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1 August 2011 Asynchronous Development of Honey Bee Host and Varroa destructor (Mesostigmata: Varroidae) Influences Reproductive Potential of Mites
Maria J. Kirrane, Lilia I. De Guzman, Thomas E. Rinderer, Amanda M. Frake, Jeremy Wagnitz, Pádraig M. Whelan
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Abstract

A high proportion of nonreproductive (NR) Varroa destructor Anderson & Trueman (Mesostigmata: Varroidae), is commonly observed in honey bee colonies displaying the varroa sensitive hygienic trait (VSH). This study was conducted to determine the influence of brood removal and subsequent host reinvasion of varroa mites on mite reproduction. We collected foundress mites from stages of brood (newly sealed larvae, prepupae, white-eyed pupae, and pink-eyed pupae) and phoretic mites from adult bees. We then inoculated these mites into cells containing newly sealed larvae. Successful reproduction (foundress laid both a mature male and female) was low (13%) but most common in mites coming from sealed larvae. Unsuccessful reproductive attempts (foundress failed to produce both a mature male and female) were most common in mites from sealed larvae (22%) and prepupae (61%). Lack of any progeny was most common for mites from white-eyed (83%) and pink-eyed pupae (92%). We also collected foundress mites from sealed larvae and transferred them to cells containing newly sealed larvae, prepupae, white-eyed pupae, or pink-eyed pupae. Successful reproduction only occurred in the transfers to sealed larvae (26%). Unsuccessful reproductive attempts were most common in transfers to newly sealed larvae (40%) and to prepupae (25%). Unsuccessful attempts involved the production of immature progeny (60%), the production of only mature daughters (26%) or the production of only a mature male (14%). Generally, lack of progeny was not associated with mites having a lack of stored sperm. Our results suggest that mites exposed to the removal of prepupae or older brood due to hygiene are unlikely to produce viable mites if they invade new hosts soon after brood removal. Asynchrony between the reproductive status of reinvading mites and the developmental stage of their reinvasion hosts may be a primary cause of NR mites in hygienic colonies. Even if reinvading mites use hosts having the proper age for infestation, only a minority of them will reproduce.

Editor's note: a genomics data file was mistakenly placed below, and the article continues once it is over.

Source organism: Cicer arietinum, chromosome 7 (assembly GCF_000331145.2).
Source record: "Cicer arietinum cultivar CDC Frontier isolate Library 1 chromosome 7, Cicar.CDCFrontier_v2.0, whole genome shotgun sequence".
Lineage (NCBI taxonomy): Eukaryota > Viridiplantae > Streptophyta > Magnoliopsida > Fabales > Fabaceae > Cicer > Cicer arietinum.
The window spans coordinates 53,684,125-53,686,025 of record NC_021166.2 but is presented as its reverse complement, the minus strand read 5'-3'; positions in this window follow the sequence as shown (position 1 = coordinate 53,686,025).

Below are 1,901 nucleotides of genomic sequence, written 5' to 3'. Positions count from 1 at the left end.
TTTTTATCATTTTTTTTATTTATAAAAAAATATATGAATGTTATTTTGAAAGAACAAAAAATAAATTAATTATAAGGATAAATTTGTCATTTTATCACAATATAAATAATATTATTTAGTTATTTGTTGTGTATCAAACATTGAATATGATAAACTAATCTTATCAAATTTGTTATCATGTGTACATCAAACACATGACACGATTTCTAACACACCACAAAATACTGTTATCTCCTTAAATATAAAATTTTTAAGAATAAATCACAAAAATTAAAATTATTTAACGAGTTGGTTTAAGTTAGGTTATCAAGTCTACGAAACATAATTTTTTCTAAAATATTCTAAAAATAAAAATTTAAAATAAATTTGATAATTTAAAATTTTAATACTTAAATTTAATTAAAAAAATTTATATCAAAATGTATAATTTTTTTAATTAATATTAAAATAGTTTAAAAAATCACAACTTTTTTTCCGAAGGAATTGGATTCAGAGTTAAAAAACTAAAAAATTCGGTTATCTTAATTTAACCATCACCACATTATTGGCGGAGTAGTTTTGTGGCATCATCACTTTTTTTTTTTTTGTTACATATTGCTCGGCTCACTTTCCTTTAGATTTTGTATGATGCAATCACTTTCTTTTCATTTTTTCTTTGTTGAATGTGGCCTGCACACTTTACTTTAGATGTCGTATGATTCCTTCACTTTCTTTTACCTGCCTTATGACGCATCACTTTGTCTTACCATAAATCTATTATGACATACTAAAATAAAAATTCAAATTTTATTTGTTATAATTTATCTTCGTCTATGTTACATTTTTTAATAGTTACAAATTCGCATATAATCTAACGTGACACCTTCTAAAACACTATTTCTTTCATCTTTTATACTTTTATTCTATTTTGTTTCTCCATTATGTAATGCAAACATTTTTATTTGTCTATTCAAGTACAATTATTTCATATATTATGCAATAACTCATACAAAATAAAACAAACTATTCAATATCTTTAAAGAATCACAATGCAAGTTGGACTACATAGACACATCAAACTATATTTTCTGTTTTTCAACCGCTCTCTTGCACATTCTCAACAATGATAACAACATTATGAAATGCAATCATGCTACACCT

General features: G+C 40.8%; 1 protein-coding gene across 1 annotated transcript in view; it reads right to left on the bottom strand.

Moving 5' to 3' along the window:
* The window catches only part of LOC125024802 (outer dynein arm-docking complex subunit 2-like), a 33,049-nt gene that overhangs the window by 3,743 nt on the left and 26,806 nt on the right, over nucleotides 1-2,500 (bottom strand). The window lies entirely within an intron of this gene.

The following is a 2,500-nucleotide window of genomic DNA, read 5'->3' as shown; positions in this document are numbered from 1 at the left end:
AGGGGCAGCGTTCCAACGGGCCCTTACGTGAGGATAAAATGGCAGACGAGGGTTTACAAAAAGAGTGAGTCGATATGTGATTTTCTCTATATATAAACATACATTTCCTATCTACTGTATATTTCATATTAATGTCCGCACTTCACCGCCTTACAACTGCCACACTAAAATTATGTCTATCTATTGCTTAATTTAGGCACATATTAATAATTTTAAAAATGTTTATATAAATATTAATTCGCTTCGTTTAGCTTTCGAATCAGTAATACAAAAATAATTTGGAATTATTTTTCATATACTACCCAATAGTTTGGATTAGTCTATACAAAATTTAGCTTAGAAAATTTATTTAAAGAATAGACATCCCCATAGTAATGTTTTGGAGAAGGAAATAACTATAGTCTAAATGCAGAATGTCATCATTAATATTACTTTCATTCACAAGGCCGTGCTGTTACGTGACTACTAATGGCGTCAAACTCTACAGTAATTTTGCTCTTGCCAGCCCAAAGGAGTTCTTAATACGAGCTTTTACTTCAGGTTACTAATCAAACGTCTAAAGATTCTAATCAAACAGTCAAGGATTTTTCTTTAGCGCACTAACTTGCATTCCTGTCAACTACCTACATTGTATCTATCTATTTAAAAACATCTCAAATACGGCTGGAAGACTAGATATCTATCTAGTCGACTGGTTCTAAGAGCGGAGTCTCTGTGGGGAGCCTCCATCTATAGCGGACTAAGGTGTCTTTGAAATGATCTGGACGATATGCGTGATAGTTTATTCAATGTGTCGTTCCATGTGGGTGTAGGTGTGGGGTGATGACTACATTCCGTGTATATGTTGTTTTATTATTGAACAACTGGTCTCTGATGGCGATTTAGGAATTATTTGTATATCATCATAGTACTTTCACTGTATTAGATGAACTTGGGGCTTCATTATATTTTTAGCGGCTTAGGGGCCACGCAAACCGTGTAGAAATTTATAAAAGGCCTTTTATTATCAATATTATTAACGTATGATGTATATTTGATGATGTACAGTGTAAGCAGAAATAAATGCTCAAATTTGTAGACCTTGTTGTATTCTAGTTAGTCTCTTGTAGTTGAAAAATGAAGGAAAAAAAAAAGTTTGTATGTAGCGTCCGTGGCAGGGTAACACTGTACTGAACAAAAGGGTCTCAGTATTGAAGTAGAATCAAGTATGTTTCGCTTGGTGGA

© 2011 Entomological Society of America
Maria J. Kirrane, Lilia I. De Guzman, Thomas E. Rinderer, Amanda M. Frake, Jeremy Wagnitz, and Pádraig M. Whelan "Asynchronous Development of Honey Bee Host and Varroa destructor (Mesostigmata: Varroidae) Influences Reproductive Potential of Mites," Journal of Economic Entomology 104(4), 1146-1152, (1 August 2011). https://doi.org/10.1603/EC11035
Received: 2 February 2011; Accepted: 1 April 2011; Published: 1 August 2011
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